- Return a XML file
Each transaction holds information like debtor, amount, IBAN, account name, etc. This should all be data that you can retrieve from your database. Since we need XML, you can use a number of XML DB functions in your query. For the following queries I used the EMP table and extended it with an EMP_ACOUNTS table, which looks as follows:
The query to collect all transactions for a payment section can look something like this. This query should be preceded by a heading which summarizes all payment details of the transactions. Because the data in the heading depend on the data in the payment section, it makes sense to create a function that uses the payment section query to collect transaction info, and uses that info to construct a payment header. In my case I created separate function to create the header of each payment section, and a function that can create an xml block based on a collection of transactions and a payment header.
All payment sections for the file should be bundled and preceded by a group header which summarizes a total of all transactions in the xml file. Since at this point we have all our data, a function to create a group header is not much work. For example:
I chose to let this function being called by the same function that also creates the payment sections. The result of this function is a file that holds all the data for the SDD XML file. All we need to do now is make it a XML file. For this we need to add a few tags with info on the XML version and XML namespace. For this we can use the xmlroot function from Oracle. That function adds the XML version and namespace data and returns a XML file. An example of the function can be:
The result is a XML file that you can send to your bank as SDD. Of course there is room for variation. In my case a lot of the data is fixed, such as the collection amount and frequency, or the creditor name and details. Therefore I chose to put a lot of that data in variables, but you can easily parameterize these variables. Note that not the details you need to provide in your XML file can vary and depend on the way you do your transactions (i.e. you do them yourself, or let a third party collect). Another major factor is the requirements of your bank or country. So before starting to program it is advisable to consult your bank on the data you need to provide.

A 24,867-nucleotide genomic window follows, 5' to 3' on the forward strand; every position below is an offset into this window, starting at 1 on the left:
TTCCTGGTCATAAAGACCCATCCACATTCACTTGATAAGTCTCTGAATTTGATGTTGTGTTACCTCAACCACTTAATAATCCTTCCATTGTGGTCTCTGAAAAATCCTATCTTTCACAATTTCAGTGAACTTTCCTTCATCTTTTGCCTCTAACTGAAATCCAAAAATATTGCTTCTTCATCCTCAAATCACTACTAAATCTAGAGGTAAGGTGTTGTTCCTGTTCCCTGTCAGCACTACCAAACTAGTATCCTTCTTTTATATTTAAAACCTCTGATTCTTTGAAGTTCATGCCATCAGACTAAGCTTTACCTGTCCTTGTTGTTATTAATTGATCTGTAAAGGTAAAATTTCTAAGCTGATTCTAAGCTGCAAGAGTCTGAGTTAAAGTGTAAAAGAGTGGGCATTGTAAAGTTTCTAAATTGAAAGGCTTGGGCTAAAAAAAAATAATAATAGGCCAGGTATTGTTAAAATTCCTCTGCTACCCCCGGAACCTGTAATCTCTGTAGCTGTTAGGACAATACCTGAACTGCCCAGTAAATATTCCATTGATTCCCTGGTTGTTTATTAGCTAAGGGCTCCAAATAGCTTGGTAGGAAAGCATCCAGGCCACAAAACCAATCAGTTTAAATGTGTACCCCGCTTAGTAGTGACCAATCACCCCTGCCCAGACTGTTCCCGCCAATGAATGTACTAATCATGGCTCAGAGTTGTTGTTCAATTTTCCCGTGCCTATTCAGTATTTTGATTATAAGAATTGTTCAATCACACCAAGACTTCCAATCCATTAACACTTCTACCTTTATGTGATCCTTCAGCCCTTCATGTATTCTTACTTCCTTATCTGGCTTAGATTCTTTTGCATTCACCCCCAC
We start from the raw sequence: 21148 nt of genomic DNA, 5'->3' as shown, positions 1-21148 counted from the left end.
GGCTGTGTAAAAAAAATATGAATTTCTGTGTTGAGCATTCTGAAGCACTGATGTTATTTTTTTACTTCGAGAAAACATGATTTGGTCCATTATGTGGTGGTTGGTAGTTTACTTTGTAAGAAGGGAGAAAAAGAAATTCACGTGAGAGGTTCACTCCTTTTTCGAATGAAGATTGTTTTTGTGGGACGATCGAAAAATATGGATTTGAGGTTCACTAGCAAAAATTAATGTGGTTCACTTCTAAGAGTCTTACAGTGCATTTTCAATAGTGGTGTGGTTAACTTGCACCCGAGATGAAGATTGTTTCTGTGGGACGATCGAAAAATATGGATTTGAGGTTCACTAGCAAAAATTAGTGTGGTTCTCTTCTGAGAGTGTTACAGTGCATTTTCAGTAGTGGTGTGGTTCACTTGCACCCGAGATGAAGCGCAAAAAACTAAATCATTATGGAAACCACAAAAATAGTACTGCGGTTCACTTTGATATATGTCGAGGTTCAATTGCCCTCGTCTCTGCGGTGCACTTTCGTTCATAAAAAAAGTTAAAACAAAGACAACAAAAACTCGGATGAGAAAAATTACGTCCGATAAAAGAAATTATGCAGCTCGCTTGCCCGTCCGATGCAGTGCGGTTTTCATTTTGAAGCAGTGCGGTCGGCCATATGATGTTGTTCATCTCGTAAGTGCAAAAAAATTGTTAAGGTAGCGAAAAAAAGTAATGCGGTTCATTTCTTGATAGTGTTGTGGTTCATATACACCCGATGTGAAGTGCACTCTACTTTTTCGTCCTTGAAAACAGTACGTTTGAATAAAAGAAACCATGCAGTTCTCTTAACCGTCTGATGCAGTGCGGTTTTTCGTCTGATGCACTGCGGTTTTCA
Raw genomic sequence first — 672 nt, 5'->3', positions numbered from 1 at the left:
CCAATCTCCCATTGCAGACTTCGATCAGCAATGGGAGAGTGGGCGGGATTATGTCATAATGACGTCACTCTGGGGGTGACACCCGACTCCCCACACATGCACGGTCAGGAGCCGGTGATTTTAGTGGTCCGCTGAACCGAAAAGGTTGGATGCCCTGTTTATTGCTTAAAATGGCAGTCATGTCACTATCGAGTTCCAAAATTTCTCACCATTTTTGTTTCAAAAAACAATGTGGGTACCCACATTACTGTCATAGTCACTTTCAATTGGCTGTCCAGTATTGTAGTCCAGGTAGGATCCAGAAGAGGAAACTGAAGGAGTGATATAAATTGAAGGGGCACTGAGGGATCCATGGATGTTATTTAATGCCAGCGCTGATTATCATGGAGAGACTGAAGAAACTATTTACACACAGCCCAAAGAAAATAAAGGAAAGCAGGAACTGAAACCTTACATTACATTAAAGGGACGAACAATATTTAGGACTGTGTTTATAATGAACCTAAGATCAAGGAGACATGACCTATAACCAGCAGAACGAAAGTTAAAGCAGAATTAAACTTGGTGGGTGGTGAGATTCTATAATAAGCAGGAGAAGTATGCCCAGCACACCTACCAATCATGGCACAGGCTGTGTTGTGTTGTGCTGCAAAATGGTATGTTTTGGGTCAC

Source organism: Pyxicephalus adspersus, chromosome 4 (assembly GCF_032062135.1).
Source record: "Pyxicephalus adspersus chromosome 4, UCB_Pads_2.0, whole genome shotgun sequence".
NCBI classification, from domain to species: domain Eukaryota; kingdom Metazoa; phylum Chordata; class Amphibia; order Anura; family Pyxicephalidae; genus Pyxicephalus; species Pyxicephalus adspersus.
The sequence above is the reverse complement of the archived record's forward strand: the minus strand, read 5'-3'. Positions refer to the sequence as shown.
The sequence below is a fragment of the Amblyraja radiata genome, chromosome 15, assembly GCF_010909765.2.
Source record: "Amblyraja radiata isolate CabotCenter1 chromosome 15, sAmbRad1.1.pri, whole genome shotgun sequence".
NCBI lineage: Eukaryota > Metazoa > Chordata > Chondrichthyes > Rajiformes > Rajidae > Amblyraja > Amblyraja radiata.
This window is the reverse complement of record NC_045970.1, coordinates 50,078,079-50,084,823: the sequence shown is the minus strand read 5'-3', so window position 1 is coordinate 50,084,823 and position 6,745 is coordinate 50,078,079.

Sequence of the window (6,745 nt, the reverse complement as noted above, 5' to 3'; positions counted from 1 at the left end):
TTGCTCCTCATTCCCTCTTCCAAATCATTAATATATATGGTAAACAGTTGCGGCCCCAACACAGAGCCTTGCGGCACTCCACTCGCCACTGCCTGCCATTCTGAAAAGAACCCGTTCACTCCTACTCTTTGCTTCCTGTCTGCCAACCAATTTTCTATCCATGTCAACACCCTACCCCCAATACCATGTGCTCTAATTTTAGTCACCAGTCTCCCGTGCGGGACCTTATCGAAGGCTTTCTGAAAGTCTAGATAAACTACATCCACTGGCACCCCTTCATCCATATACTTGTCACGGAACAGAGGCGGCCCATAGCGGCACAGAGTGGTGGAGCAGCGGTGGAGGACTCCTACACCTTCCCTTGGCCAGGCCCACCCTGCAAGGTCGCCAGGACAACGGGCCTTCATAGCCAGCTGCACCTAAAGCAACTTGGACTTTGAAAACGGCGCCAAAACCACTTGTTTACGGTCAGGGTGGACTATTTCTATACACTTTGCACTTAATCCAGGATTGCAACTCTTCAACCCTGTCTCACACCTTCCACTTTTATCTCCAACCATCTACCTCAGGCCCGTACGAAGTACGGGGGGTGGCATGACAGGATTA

All in all, making your company "SEPA proof" is something that requires carefull planning and should be well thought before starting. The way you design your program or application depends on a number of factors, including your datamodel, collection method, and bank requirements. But with these factors in mind, it is well possible to create your SDD files.
For a working demo of the code,have a look at my demo app. If you want the packaged code, please contact me. For extensive documentation on SDD check the website of the European Payments Council For documentation on Oracle XML check the Oracle XML DB Developer’s Guide